We have thus killed two birds with one stone: \begin{equation} \sum_{k=1}^{n} \cos(k \theta) = \left\{ \begin{array}{ll} \frac{\sin \left( \left( n + \frac{1}{2} \right) \theta \right) - \sin \left( \frac{1}{2} \theta \right)}{2 \sin \left( \frac{1}{2} \theta \right)} & \text{if $ \theta \notin 2 \pi \mathbb{Z} $}; \\ n & \text{if $ \theta \in 2 \pi \mathbb{Z} $}. \end{array} \right. \end{equation}

\begin{equation} \sum_{k=1}^{n} \sin(k \theta) = \left\{ \begin{array}{ll} \frac{\cos \left( \frac{1}{2} \theta \right) - \cos \left( \left( n + \frac{1}{2} \right) \theta \right)}{2 \sin \left( \frac{1}{2} \theta \right)} & \text{if $ \theta \notin 2 \pi \mathbb{Z} $}; \\ 0 & \text{if $ \theta \in 2 \pi \mathbb{Z} $}. \end{array} \right. \end{equation}

Letting $ \theta = 1 $, we obtain $$ \sum_{k=1}^{n} \sin(k) = \frac{\cos \left( \frac{1}{2} \right) - \cos \left( n + \frac{1}{2} \right)}{2 \sin \left( \frac{1}{2} \right)}. $$

Now, define a function $ f: \mathbb{R} \to \mathbb{R} $ by $$ \forall x \in \mathbb{R}: \quad f(x) \stackrel{\text{def}}{=} \frac{\cos \left( \frac{1}{2} \right) - \cos \left( x + \frac{1}{2} \right)}{2 \sin \left( \frac{1}{2} \right)}. $$ As $ \text{Range}(\cos) = [-1,1] $, it follows that \begin{align} \text{Range}(f) &= \left[ \frac{\cos \left( \frac{1}{2} \right) - 1}{2 \sin \left( \frac{1}{2} \right)},\frac{\cos \left( \frac{1}{2} \right) + 1}{2 \sin \left( \frac{1}{2} \right)} \right] \\ &= [-0.12767096 \ldots,1.95815868 \ldots] \\ &\subseteq [-2,2]. \end{align}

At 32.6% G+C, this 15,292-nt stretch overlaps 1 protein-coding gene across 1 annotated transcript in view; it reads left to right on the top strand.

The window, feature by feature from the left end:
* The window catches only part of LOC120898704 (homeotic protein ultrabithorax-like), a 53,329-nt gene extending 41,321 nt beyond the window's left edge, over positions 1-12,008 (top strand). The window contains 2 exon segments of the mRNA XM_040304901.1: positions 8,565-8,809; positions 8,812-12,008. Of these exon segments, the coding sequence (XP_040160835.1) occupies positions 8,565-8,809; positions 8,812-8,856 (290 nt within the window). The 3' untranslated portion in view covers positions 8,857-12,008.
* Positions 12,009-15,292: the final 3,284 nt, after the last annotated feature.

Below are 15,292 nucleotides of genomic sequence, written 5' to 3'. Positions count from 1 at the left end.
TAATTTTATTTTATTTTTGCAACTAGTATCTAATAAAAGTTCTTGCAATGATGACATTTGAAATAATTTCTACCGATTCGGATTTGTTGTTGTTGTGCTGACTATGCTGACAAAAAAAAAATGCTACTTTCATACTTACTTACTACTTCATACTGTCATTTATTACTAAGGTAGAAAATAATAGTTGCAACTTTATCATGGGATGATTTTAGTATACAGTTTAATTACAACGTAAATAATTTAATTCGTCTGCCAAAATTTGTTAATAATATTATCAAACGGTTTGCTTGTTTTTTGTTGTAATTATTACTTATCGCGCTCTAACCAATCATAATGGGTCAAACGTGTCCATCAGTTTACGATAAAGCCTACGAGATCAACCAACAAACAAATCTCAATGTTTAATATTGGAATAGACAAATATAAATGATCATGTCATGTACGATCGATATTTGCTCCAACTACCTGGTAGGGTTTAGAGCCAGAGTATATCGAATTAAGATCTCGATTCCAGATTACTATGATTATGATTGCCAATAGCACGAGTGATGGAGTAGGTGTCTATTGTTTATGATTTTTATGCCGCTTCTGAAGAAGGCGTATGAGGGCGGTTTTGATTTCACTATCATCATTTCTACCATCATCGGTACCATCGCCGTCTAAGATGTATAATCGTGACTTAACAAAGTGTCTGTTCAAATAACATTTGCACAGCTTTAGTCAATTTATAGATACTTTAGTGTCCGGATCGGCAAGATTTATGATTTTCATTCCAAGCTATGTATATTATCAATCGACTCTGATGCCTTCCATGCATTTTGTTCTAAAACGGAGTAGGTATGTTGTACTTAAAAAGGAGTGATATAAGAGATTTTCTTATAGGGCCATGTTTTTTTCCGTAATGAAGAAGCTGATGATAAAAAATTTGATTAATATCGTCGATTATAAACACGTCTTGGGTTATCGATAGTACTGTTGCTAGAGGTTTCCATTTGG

Define also a function $ g: \mathbb{R} \to \mathbb{R} $ by $$ \forall x \in \mathbb{R}: \quad g(x) \stackrel{\text{def}}{=} \frac{\sin \left( x + \frac{1}{2} \right) - \sin \left( \frac{1}{2} \right)}{2 \sin \left( \frac{1}{2} \right)}. $$ As $ \text{Range}(\sin) = [-1,1] $, it follows that \begin{align} \text{Range}(g) &= \left[ \frac{-1 - \sin \left( \frac{1}{2} \right)}{2 \sin \left( \frac{1}{2} \right)},\frac{1 - \sin \left( \frac{1}{2} \right)}{2 \sin \left( \frac{1}{2} \right)} \right] \\ &= [-1.54291482 \ldots,0.54291482 \ldots] \\ &\subseteq [-2,2]. \end{align}

Conclusion: $ \displaystyle \left| \sum_{k=1}^{n} \sin(k) \right| < 2 $ and $ \displaystyle \left| \sum_{k=1}^{n} \cos(k) \right| < 2 $ for all $ n \in \mathbb{N} $.

share|cite|improve this answer
You have the formula $\frac{1-x^{n+1}}{1-x}=\sum_{k=1}^{n}x^k$, which is easy enough to see by algebra. So you can replace the LHS with $\frac{1-e^{i(n+1)\theta}}{1-e^{i\theta}}$. – minimalrho Feb 1 '13 at 22:03
+1 Very nice hint. This is not a series, @Iuli, but a finite sum and, in fact, a rather easy one: a geometric sequence sum. Above you can read what you get from it, which with absolute values gives at once the wanted upper bound $\,2\,$ – DonAntonio Feb 1 '13 at 22:15
@CalvinLin , what? The absolute value of the expression hinted in the answer above is less than or equal what you wrote (in fact, it is always less). Besides this, in the given formula you must take the imaginary part as that the part that corresponds to the sum of sines... – DonAntonio Feb 1 '13 at 23:05
@HaskellCurry Yes, with the trig version I could see how to do it. The exp version was less obvious, since you still had to convert it back, since it wasn't as simple Don's claim of taking $|e^{ix}| = 1$, which was what I thought you were going for. – Calvin Lin Feb 2 '13 at 16:45
@CalvinLin, for the last time: did you get the imaginary part of the expression and tried to evaluate it? Of course, you get a trigonometry thingy there. – DonAntonio Feb 2 '13 at 18:23

Your Answer


By posting your answer, you agree to the privacy policy and terms of service.

Not the answer you're looking for? Browse other questions tagged or ask your own question.